A few more thoughts about the "70s".
First, what most people think of as the 60s didn't really start until about 65 and ended around '74 or '75.
The "70s" was NOT all just great music - remember disco started around '75 and ruled the airwaves for way too long. Also, Bobby Sherman, Tony Orlando and Dawn, Barry Manilow, Cliff Richard abd Neal Sedaka were popular, just to name a few.
You have to look at the industry - up until the mid-60s, AM radio was the only game in town. AM was personality DJs who talked over the beginning and end of songs, non-stop promotions of the station, events and contests, lots of commercials, very TIGHT CORPORATE control over the play list and, you know, occasionally some actual music got played.
In the mid-60s this new thing came along FM. Since no one knew what to do with it, they let the hippies take over and made it free-form - very little promo activity, no contests or events, the DJ played whatever he/she wanted to play (the more obscure the better) and they never, ever, EVER talked over the beginning or ends of the songs.(A Pet peeve of mine). Of course, these stations became popular but they never made any money so the corporations started stepping in.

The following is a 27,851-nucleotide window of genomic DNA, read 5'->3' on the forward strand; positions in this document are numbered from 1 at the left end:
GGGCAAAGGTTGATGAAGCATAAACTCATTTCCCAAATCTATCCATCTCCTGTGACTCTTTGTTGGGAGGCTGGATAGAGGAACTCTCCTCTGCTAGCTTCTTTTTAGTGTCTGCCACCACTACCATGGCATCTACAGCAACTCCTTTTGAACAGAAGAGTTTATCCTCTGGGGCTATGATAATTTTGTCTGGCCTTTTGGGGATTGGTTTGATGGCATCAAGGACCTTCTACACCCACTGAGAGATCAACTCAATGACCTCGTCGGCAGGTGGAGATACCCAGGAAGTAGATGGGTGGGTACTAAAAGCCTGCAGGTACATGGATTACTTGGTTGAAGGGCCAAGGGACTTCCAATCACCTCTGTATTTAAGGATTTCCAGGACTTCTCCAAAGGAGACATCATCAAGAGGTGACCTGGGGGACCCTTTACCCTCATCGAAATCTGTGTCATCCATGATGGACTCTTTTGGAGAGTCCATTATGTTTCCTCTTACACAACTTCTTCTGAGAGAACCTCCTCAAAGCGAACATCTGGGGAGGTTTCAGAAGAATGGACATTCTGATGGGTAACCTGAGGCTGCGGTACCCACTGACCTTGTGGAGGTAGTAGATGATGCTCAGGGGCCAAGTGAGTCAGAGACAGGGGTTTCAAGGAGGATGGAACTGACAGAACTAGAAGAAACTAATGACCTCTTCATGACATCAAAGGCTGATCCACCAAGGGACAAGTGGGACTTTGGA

By about 1975, the Album Oriented Rock (AOR) station became a popular model - you played hits off the LP instead of off the 45s and there was still some flexibility for the DJs, but the promos started creeping in along with contests and events and giveaways.
Finally in the early 80s the morning zoo arrived and radio was almost completely ruined. The final nail in the coffin being national syndication of Howard Stern in the mid-80s (Here in Philadelphia the final nail also included the great local college station becoming a corporate controlled Adult Album Alternative format).
My conclusion is that "the 70s" allowed for a great flourishing of many types of music in large part because Corporate wasn't paying attention. To the extent that nothing really new or innovative gets air time anymore, it's tight corporate control of the playlist.